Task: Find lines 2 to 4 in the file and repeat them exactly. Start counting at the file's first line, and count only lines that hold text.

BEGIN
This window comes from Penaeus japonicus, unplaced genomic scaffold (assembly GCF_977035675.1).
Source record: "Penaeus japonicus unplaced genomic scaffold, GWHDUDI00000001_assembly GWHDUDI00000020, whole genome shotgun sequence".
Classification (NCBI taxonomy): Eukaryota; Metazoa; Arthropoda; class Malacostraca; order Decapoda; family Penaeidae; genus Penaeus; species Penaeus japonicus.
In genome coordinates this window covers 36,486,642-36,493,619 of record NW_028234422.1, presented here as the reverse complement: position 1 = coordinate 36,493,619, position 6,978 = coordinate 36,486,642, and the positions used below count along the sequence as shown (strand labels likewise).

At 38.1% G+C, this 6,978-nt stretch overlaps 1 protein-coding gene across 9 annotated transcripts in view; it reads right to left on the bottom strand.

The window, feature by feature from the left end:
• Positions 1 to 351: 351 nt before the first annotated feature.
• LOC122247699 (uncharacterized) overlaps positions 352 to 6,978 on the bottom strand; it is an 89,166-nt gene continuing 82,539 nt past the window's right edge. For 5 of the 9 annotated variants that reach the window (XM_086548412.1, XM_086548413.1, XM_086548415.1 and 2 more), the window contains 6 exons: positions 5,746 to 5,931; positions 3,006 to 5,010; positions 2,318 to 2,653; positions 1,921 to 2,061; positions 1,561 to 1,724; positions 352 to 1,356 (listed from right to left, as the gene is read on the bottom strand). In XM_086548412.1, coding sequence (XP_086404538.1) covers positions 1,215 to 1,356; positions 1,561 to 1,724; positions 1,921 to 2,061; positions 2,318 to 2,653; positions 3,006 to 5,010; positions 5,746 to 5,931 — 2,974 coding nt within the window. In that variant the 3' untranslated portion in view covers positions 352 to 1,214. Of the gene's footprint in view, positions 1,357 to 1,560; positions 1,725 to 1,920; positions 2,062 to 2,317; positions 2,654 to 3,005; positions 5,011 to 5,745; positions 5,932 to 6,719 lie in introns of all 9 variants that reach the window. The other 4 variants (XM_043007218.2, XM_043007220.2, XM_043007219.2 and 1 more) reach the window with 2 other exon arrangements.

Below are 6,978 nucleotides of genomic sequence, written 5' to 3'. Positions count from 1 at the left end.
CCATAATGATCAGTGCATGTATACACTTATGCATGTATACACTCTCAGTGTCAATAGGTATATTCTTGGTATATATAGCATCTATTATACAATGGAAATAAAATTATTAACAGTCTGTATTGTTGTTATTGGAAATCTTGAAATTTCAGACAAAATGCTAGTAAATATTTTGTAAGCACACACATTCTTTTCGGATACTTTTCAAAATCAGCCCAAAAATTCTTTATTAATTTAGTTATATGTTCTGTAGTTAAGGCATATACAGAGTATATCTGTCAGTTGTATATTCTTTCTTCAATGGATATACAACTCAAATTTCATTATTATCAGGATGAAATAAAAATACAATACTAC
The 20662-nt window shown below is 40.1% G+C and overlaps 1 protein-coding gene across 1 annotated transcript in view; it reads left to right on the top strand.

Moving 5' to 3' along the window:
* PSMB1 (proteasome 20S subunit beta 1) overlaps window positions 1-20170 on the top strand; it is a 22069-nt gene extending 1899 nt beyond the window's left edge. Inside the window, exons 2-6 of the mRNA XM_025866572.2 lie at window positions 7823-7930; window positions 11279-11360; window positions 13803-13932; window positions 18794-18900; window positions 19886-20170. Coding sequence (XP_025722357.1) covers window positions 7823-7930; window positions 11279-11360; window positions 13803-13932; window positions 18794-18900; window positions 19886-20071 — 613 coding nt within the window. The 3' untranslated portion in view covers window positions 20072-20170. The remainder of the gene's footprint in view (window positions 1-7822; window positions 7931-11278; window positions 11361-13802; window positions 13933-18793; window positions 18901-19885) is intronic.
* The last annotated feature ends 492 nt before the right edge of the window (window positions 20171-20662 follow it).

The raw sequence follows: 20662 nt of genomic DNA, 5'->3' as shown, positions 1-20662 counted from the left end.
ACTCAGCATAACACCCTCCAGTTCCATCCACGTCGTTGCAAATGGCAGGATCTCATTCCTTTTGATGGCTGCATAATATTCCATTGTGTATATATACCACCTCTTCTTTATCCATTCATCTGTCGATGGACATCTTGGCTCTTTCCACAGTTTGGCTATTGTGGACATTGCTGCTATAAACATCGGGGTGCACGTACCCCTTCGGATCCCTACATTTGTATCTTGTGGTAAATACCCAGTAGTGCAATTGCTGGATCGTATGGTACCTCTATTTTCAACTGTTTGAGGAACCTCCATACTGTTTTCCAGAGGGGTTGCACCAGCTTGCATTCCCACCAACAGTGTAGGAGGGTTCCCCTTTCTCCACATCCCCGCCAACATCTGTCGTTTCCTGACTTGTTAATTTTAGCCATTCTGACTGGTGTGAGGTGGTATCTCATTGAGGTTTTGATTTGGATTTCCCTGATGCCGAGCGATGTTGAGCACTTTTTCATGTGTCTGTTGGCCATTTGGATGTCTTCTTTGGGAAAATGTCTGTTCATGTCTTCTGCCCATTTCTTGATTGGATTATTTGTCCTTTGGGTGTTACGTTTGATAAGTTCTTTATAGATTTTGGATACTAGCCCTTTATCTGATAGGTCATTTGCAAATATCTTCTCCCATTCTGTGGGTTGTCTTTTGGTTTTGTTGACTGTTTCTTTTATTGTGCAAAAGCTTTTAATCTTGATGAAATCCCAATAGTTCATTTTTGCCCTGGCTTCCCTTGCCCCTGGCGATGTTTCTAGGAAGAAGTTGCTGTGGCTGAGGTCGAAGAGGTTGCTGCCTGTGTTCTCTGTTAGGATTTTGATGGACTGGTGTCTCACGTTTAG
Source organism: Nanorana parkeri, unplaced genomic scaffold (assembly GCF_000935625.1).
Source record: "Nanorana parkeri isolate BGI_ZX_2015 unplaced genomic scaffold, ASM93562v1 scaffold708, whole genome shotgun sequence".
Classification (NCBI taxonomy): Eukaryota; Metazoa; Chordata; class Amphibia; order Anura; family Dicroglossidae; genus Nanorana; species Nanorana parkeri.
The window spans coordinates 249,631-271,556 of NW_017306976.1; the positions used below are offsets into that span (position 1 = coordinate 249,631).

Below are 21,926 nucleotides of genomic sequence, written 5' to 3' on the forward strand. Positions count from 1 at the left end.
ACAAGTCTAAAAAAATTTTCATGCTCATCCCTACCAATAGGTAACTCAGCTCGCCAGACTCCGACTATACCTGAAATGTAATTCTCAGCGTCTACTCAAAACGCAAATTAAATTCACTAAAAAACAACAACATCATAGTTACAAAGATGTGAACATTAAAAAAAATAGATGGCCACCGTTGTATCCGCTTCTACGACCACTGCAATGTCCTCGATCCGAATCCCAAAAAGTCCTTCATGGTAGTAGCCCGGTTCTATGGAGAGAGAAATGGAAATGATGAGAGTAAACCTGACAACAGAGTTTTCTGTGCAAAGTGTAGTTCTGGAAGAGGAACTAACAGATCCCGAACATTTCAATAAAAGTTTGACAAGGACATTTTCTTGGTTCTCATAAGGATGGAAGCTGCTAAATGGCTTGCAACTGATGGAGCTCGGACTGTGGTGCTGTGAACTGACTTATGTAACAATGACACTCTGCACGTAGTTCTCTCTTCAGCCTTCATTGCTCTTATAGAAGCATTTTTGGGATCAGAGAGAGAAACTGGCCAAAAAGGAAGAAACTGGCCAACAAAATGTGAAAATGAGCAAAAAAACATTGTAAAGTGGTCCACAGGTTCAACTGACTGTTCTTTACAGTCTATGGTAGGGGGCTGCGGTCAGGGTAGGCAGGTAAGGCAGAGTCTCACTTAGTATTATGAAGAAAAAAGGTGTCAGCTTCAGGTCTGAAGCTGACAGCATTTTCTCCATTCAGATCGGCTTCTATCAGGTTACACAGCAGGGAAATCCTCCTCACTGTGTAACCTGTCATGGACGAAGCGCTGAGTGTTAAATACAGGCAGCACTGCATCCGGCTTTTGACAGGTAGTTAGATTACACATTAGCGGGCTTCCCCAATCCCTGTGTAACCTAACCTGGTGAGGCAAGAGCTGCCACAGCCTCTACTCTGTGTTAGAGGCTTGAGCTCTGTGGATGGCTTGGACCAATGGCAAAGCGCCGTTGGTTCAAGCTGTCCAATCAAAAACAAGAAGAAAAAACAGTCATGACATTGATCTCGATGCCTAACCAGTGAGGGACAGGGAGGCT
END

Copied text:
Source record: "Penaeus japonicus unplaced genomic scaffold, GWHDUDI00000001_assembly GWHDUDI00000020, whole genome shotgun sequence".
Classification (NCBI taxonomy): Eukaryota; Metazoa; Arthropoda; class Malacostraca; order Decapoda; family Penaeidae; genus Penaeus; species Penaeus japonicus.
In genome coordinates this window covers 36,486,642-36,493,619 of record NW_028234422.1, presented here as the reverse complement: position 1 = coordinate 36,493,619, position 6,978 = coordinate 36,486,642, and the positions used below count along the sequence as shown (strand labels likewise).